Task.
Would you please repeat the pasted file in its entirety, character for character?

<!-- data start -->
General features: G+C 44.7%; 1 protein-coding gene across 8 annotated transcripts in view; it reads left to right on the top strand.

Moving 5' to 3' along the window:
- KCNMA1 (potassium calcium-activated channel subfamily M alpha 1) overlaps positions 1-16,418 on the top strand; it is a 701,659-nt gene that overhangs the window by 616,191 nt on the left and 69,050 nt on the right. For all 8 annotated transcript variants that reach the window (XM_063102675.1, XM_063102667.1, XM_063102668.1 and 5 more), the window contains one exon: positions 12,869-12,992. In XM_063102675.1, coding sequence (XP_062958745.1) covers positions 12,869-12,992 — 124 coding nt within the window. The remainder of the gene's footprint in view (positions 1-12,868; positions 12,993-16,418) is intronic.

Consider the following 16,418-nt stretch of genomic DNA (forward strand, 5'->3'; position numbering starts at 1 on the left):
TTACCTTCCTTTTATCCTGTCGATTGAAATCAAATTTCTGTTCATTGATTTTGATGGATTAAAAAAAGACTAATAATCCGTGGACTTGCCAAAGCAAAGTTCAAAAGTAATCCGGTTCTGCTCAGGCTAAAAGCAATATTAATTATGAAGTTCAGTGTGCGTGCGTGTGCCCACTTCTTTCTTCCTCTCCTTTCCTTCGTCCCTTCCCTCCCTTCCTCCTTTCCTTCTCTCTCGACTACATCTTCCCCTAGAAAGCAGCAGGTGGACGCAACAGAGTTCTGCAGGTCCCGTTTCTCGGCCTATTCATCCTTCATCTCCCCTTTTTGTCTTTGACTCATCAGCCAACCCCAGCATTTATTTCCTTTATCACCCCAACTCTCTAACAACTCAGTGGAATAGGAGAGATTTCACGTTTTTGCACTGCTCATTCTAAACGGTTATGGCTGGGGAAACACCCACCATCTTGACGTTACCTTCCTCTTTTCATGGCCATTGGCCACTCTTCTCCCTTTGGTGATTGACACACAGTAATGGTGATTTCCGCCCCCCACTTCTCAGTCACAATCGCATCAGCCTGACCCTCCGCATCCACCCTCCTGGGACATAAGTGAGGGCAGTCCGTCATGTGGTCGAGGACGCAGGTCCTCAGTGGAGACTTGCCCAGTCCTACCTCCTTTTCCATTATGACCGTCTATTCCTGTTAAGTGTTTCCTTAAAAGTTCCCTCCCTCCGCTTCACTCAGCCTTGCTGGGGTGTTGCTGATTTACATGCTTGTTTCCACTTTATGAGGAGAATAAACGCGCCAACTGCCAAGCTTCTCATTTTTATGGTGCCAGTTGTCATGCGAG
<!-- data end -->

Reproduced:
General features: G+C 44.7%; 1 protein-coding gene across 8 annotated transcripts in view; it reads left to right on the top strand.

Moving 5' to 3' along the window:
- KCNMA1 (potassium calcium-activated channel subfamily M alpha 1) overlaps positions 1-16,418 on the top strand; it is a 701,659-nt gene that overhangs the window by 616,191 nt on the left and 69,050 nt on the right. For all 8 annotated transcript variants that reach the window (XM_063102675.1, XM_063102667.1, XM_063102668.1 and 5 more), the window contains one exon: positions 12,869-12,992. In XM_063102675.1, coding sequence (XP_062958745.1) covers positions 12,869-12,992 — 124 coding nt within the window. The remainder of the gene's footprint in view (positions 1-12,868; positions 12,993-16,418) is intronic.

Consider the following 16,418-nt stretch of genomic DNA (forward strand, 5'->3'; position numbering starts at 1 on the left):
TTACCTTCCTTTTATCCTGTCGATTGAAATCAAATTTCTGTTCATTGATTTTGATGGATTAAAAAAAGACTAATAATCCGTGGACTTGCCAAAGCAAAGTTCAAAAGTAATCCGGTTCTGCTCAGGCTAAAAGCAATATTAATTATGAAGTTCAGTGTGCGTGCGTGTGCCCACTTCTTTCTTCCTCTCCTTTCCTTCGTCCCTTCCCTCCCTTCCTCCTTTCCTTCTCTCTCGACTACATCTTCCCCTAGAAAGCAGCAGGTGGACGCAACAGAGTTCTGCAGGTCCCGTTTCTCGGCCTATTCATCCTTCATCTCCCCTTTTTGTCTTTGACTCATCAGCCAACCCCAGCATTTATTTCCTTTATCACCCCAACTCTCTAACAACTCAGTGGAATAGGAGAGATTTCACGTTTTTGCACTGCTCATTCTAAACGGTTATGGCTGGGGAAACACCCACCATCTTGACGTTACCTTCCTCTTTTCATGGCCATTGGCCACTCTTCTCCCTTTGGTGATTGACACACAGTAATGGTGATTTCCGCCCCCCACTTCTCAGTCACAATCGCATCAGCCTGACCCTCCGCATCCACCCTCCTGGGACATAAGTGAGGGCAGTCCGTCATGTGGTCGAGGACGCAGGTCCTCAGTGGAGACTTGCCCAGTCCTACCTCCTTTTCCATTATGACCGTCTATTCCTGTTAAGTGTTTCCTTAAAAGTTCCCTCCCTCCGCTTCACTCAGCCTTGCTGGGGTGTTGCTGATTTACATGCTTGTTTCCACTTTATGAGGAGAATAAACGCGCCAACTGCCAAGCTTCTCATTTTTATGGTGCCAGTTGTCATGCGAG